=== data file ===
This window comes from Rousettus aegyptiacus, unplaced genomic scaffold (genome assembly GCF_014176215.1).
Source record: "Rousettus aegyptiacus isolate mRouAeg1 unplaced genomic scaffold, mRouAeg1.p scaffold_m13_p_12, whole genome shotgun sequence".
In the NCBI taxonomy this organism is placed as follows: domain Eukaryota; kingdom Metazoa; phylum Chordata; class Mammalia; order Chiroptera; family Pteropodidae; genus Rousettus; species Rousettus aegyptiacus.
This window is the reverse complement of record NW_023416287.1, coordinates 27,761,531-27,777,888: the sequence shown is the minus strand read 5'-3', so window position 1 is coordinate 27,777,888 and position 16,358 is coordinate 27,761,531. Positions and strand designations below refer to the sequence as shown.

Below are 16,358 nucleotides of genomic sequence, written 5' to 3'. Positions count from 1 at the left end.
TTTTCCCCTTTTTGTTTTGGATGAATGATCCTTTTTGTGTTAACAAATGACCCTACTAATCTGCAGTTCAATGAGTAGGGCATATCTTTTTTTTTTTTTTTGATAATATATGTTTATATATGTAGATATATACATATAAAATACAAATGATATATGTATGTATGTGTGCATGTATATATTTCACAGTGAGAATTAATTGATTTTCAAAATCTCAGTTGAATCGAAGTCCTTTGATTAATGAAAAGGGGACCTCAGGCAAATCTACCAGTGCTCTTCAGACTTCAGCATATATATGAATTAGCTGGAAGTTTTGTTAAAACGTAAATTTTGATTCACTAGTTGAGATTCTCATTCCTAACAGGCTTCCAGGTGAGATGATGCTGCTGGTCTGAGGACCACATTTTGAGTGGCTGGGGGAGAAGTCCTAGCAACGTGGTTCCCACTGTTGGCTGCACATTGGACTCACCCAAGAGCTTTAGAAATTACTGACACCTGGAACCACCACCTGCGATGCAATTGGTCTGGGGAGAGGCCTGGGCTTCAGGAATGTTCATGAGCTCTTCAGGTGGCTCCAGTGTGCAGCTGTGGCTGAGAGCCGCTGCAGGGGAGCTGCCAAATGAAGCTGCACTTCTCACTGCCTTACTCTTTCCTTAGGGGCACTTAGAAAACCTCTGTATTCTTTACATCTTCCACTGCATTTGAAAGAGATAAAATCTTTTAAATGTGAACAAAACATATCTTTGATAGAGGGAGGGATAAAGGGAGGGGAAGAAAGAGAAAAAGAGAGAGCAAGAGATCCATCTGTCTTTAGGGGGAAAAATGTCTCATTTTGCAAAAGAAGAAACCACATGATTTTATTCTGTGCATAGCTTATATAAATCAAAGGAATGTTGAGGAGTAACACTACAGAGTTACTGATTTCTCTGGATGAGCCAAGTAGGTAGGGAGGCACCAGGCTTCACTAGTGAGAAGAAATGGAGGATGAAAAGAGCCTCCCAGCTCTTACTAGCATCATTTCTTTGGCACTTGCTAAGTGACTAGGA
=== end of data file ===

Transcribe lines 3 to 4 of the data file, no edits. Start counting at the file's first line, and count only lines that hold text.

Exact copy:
In the NCBI taxonomy this organism is placed as follows: domain Eukaryota; kingdom Metazoa; phylum Chordata; class Mammalia; order Chiroptera; family Pteropodidae; genus Rousettus; species Rousettus aegyptiacus.
This window is the reverse complement of record NW_023416287.1, coordinates 27,761,531-27,777,888: the sequence shown is the minus strand read 5'-3', so window position 1 is coordinate 27,777,888 and position 16,358 is coordinate 27,761,531. Positions and strand designations below refer to the sequence as shown.